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Discussion Starter #1
I installed the thermocoupler for my autometer pyro tonight.

Followed the instructions in this thread from the FAQ and have a couple of footnotes.

1. If you disconnect both batteries, you won't be able to start the motor to blow out bits of debris from drilling and/or tapping. But you won't remember you disconnected both batteries until after you find a hose to route the exhaust out of the garage.

2. There is a little (like 1/4") machine screw right near the bumper that you won't find until you try to remove the inner fender.

3. Holding the earth magnet from inside a disk drive along the drillbit is a wonderful way to pull metal shavings out instead of letting them fall inside the exhaust.

4. Slathering your tap with grease instead of cutting oil will help tremendously in keeping shavings out of the exhaust.

5. Air tools are your friend.

6. Yes, your stock downpipe is smashed, regardless of how well your truck runs.



Gauges and boost line will have to wait for another day, but the thermocoupler is in.
 

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The screw you are talking about is step 6 in my post ;) and yes, the stock downpipe is toasted on everyones rigs.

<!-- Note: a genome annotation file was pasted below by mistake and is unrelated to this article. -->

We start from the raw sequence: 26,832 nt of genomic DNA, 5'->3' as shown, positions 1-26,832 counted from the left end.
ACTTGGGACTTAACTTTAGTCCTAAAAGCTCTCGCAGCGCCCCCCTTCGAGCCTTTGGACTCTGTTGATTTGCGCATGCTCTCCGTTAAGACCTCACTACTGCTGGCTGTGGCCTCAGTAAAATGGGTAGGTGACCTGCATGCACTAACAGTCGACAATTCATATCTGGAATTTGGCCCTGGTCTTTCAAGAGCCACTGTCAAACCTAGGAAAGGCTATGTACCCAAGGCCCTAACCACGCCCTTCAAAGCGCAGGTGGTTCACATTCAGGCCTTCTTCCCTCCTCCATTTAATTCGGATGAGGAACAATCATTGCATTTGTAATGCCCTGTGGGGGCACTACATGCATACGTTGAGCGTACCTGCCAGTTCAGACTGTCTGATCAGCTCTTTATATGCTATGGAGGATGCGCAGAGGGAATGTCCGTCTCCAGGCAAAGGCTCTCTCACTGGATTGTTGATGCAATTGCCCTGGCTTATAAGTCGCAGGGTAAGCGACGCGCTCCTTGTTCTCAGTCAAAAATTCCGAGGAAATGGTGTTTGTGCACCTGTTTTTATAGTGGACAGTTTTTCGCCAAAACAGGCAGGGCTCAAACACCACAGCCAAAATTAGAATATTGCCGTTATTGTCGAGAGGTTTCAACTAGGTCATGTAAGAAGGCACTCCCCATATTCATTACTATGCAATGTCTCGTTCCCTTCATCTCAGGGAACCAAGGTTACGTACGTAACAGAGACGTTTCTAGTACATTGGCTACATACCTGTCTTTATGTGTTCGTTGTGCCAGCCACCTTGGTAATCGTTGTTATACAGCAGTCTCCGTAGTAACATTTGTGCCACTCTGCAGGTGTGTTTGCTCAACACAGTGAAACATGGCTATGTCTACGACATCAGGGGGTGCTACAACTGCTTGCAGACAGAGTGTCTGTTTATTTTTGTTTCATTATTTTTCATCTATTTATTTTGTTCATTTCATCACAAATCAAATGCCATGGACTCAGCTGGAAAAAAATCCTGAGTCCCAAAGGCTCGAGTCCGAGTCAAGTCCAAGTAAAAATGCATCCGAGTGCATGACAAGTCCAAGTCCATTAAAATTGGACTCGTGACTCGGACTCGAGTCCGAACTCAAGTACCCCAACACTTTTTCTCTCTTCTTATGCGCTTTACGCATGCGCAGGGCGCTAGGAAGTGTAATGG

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I saw the forklift truck dent in the pipe long before I removed it.

I was astounded by the NUMBER of dents in the thing once I got it out. The only way I can account for all downpipes being equally damaged is that GM at one point tried to move away from overland shipping and experimented with airdropping downpipes from 41,000 ft.
 

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That condition was direct result of shipping the oem process across the border, not cross-country shipping.

The print called for two dimples - one to clear a bolt, and one to clear a front suspension assembly.

I think it should probably be classified as an extension of the Montezuma's revenge syndrome............
 

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My 3/4 ton wasn't badly crushed at all; only a little dimple here and there. After I saw it, I wish I hadn't spent the money to replace it.
 

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When they are shipped in bulk quantity, they are stuffed into large crates. If the lid won't close, they take a sledge hammer and start pounding on them to get the lid shut. If that doesn't work, they will drop a wrecking ball on top of them and that usually works well. Then GM tests them to see if they are in working condition by filling them with water, if the water runs out the bottom, then its alright. If water does not run through it, then they trash it and go on to the next. So if you are lucky enough to get a decent one, then it was probably at the bottom of the crate and didn't get the impact abuse that the top ones suffered.
 
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